No Country for Old Men
Director: Joel & Ethan Coen
Starring: Tommy Lee Jones, Josh Brolin, Javier Bardem
The Coen Brothers’ adaptation of Cormac McCarthy’s novel is a great film, though it’ll probably turn off a lot of viewers. It’s stark and violent, most of the characters don’t really talk much, and it presents an uncompromisingly dark and unsatisfying world view, with an ending bound to leave 95% of the audience scratching its head. Like the grumbly old guy next to me at my screening, but I digress.
Joel and Ethan Coen are a great filmmaking team whose films almost always underscore a view of the world as not inherently compassionate, as full of darkness and strangeness. They’re also known for a trademark quirkiness that adds humor and a kind of distancing effect to many of their best films. It’s very much to their credit that they play this one very straight and let it unfold the way it needs to be told.
The plot is a simple chase: An average guy in every sense stumbles over the fly-ridden corpses of a drug deal gone bad out in the wastes of Texas and takes off with the money—two million bucks. A relentless sociopath pursues him, and nothing good can be expected to come of that. Meanwhile, Sheriff Tommy Lee Jones thinks philosophical thoughts and doesn’t have any effect on the story at all, yet in the end sums up the philosophy of the film before the curtain falls.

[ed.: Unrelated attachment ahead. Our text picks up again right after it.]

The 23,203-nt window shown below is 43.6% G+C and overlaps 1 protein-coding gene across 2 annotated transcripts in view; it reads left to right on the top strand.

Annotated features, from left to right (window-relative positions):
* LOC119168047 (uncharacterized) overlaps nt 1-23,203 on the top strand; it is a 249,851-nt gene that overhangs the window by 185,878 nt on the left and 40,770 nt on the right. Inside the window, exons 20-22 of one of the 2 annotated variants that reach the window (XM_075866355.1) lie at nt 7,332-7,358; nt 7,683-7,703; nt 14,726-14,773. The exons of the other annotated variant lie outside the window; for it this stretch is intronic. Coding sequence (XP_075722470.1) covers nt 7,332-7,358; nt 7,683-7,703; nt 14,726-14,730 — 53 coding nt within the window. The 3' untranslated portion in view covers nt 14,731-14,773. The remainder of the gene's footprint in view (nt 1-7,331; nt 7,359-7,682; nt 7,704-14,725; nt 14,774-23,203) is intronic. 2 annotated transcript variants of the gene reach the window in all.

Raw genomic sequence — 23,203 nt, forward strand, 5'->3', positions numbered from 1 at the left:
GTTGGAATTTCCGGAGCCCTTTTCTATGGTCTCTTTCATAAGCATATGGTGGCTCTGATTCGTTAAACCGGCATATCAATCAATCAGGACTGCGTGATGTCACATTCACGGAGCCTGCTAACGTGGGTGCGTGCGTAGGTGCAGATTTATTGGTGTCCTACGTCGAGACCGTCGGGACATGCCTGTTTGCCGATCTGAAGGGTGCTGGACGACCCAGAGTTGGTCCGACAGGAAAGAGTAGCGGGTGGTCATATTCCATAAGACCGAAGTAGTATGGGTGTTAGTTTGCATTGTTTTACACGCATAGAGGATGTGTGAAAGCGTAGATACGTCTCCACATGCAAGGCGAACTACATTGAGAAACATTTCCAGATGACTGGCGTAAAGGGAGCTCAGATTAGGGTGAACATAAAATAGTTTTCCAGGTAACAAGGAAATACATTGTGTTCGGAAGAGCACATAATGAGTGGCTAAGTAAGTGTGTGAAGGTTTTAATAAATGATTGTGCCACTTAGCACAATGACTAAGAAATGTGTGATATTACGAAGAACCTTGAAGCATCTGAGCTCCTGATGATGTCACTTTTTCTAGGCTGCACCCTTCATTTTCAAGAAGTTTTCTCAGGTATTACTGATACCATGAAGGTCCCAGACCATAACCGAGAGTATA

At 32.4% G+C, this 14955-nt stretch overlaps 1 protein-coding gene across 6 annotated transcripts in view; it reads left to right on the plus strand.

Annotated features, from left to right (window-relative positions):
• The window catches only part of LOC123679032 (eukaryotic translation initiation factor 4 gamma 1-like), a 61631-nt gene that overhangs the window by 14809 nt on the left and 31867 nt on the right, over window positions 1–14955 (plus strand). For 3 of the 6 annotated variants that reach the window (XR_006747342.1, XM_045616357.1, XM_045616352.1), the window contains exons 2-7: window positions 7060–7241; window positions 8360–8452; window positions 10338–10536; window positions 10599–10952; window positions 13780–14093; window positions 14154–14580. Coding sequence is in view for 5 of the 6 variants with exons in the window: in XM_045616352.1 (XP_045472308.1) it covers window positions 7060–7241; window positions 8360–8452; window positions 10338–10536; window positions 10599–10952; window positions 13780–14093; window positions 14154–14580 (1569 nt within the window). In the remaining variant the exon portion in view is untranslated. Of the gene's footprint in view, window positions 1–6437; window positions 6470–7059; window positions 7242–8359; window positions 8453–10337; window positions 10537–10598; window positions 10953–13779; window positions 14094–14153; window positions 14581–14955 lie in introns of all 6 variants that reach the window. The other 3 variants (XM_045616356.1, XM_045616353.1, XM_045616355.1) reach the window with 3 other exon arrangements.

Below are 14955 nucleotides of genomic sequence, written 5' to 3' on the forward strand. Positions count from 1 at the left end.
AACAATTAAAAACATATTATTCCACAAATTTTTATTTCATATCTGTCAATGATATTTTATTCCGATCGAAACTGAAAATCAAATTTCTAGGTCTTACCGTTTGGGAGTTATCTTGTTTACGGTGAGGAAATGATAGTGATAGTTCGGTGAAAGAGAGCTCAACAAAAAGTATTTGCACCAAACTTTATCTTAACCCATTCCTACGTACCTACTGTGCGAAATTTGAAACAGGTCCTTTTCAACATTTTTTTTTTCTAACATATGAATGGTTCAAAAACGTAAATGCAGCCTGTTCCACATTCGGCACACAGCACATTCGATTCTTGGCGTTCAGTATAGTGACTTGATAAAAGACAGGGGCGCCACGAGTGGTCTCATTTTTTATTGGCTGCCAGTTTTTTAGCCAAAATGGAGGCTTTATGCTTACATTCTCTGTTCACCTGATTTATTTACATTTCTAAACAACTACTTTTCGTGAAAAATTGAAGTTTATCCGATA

That world view, by way of warning, tends toward the idea that the world is a cold and uncaring place, that evil triumphs most of the time, and the rest is just blind chance. Why even bother being a good man in the face of this? In his final two scenes, Jones gives us the clues, but mostly as metaphor, so you’ll have to think about it some.
No Country for Old Men is a tense thriller that is not going to cater to expectations, that has more on its agenda than the thrill of blood splatter, and brings a brilliant cast to the work of one of America’s finest living writers and its most important filmmaking team. You could wait for the DVD, but the sunbleached vistas of rural Texas are particularly affecting on the big screen.